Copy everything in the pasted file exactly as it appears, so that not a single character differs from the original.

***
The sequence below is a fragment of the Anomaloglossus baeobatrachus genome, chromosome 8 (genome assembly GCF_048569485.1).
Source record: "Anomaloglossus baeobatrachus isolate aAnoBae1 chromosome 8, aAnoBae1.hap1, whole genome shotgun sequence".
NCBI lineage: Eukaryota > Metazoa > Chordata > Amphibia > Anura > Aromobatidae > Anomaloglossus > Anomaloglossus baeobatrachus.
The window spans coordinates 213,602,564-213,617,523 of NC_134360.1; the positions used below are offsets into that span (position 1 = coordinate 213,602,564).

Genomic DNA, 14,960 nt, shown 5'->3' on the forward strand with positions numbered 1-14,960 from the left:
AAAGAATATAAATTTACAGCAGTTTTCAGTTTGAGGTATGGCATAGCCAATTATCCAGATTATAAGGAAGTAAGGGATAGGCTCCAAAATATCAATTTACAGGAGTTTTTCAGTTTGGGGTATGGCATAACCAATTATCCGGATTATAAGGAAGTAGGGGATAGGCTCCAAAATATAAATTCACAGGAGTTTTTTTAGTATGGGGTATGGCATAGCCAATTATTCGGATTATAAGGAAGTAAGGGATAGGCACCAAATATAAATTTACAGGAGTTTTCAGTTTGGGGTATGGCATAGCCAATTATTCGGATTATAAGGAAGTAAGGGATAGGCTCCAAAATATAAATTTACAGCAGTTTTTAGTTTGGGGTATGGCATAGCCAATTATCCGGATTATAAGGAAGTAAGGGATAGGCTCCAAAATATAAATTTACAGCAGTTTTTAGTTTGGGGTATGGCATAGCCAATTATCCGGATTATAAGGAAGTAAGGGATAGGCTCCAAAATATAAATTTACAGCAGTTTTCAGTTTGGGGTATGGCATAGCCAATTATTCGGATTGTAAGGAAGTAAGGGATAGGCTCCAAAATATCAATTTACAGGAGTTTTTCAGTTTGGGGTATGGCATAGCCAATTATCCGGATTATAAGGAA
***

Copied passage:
The sequence below is a fragment of the Anomaloglossus baeobatrachus genome, chromosome 8 (genome assembly GCF_048569485.1).
Source record: "Anomaloglossus baeobatrachus isolate aAnoBae1 chromosome 8, aAnoBae1.hap1, whole genome shotgun sequence".
NCBI lineage: Eukaryota > Metazoa > Chordata > Amphibia > Anura > Aromobatidae > Anomaloglossus > Anomaloglossus baeobatrachus.
The window spans coordinates 213,602,564-213,617,523 of NC_134360.1; the positions used below are offsets into that span (position 1 = coordinate 213,602,564).

Genomic DNA, 14,960 nt, shown 5'->3' on the forward strand with positions numbered 1-14,960 from the left:
AAAGAATATAAATTTACAGCAGTTTTCAGTTTGAGGTATGGCATAGCCAATTATCCAGATTATAAGGAAGTAAGGGATAGGCTCCAAAATATCAATTTACAGGAGTTTTTCAGTTTGGGGTATGGCATAACCAATTATCCGGATTATAAGGAAGTAGGGGATAGGCTCCAAAATATAAATTCACAGGAGTTTTTTTAGTATGGGGTATGGCATAGCCAATTATTCGGATTATAAGGAAGTAAGGGATAGGCACCAAATATAAATTTACAGGAGTTTTCAGTTTGGGGTATGGCATAGCCAATTATTCGGATTATAAGGAAGTAAGGGATAGGCTCCAAAATATAAATTTACAGCAGTTTTTAGTTTGGGGTATGGCATAGCCAATTATCCGGATTATAAGGAAGTAAGGGATAGGCTCCAAAATATAAATTTACAGCAGTTTTTAGTTTGGGGTATGGCATAGCCAATTATCCGGATTATAAGGAAGTAAGGGATAGGCTCCAAAATATAAATTTACAGCAGTTTTCAGTTTGGGGTATGGCATAGCCAATTATTCGGATTGTAAGGAAGTAAGGGATAGGCTCCAAAATATCAATTTACAGGAGTTTTTCAGTTTGGGGTATGGCATAGCCAATTATCCGGATTATAAGGAA